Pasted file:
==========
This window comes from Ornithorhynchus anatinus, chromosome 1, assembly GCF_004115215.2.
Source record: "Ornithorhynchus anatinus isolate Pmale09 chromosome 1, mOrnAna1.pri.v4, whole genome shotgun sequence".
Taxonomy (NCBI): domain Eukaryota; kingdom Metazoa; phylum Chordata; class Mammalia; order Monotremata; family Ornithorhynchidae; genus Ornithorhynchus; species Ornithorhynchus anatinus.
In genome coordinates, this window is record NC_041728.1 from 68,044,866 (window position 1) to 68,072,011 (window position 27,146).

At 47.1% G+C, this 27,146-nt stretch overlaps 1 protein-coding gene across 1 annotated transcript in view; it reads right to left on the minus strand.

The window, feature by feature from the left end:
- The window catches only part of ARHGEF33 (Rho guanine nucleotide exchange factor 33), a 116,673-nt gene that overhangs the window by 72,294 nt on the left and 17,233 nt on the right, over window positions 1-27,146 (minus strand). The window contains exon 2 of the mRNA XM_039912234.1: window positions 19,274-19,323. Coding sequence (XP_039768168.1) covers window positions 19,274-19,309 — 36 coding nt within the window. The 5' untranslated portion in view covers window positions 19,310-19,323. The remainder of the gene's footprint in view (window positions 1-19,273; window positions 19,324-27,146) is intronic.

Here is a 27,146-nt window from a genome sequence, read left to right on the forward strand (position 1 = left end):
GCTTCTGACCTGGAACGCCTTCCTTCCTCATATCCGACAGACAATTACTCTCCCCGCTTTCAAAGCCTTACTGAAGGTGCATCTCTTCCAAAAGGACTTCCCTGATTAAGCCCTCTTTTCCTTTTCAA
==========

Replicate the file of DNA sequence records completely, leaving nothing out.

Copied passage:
This window comes from Ornithorhynchus anatinus, chromosome 1, assembly GCF_004115215.2.
Source record: "Ornithorhynchus anatinus isolate Pmale09 chromosome 1, mOrnAna1.pri.v4, whole genome shotgun sequence".
Taxonomy (NCBI): domain Eukaryota; kingdom Metazoa; phylum Chordata; class Mammalia; order Monotremata; family Ornithorhynchidae; genus Ornithorhynchus; species Ornithorhynchus anatinus.
In genome coordinates, this window is record NC_041728.1 from 68,044,866 (window position 1) to 68,072,011 (window position 27,146).

At 47.1% G+C, this 27,146-nt stretch overlaps 1 protein-coding gene across 1 annotated transcript in view; it reads right to left on the minus strand.

The window, feature by feature from the left end:
- The window catches only part of ARHGEF33 (Rho guanine nucleotide exchange factor 33), a 116,673-nt gene that overhangs the window by 72,294 nt on the left and 17,233 nt on the right, over window positions 1-27,146 (minus strand). The window contains exon 2 of the mRNA XM_039912234.1: window positions 19,274-19,323. Coding sequence (XP_039768168.1) covers window positions 19,274-19,309 — 36 coding nt within the window. The 5' untranslated portion in view covers window positions 19,310-19,323. The remainder of the gene's footprint in view (window positions 1-19,273; window positions 19,324-27,146) is intronic.

Here is a 27,146-nt window from a genome sequence, read left to right on the forward strand (position 1 = left end):
GCTTCTGACCTGGAACGCCTTCCTTCCTCATATCCGACAGACAATTACTCTCCCCGCTTTCAAAGCCTTACTGAAGGTGCATCTCTTCCAAAAGGACTTCCCTGATTAAGCCCTCTTTTCCTTTTCAA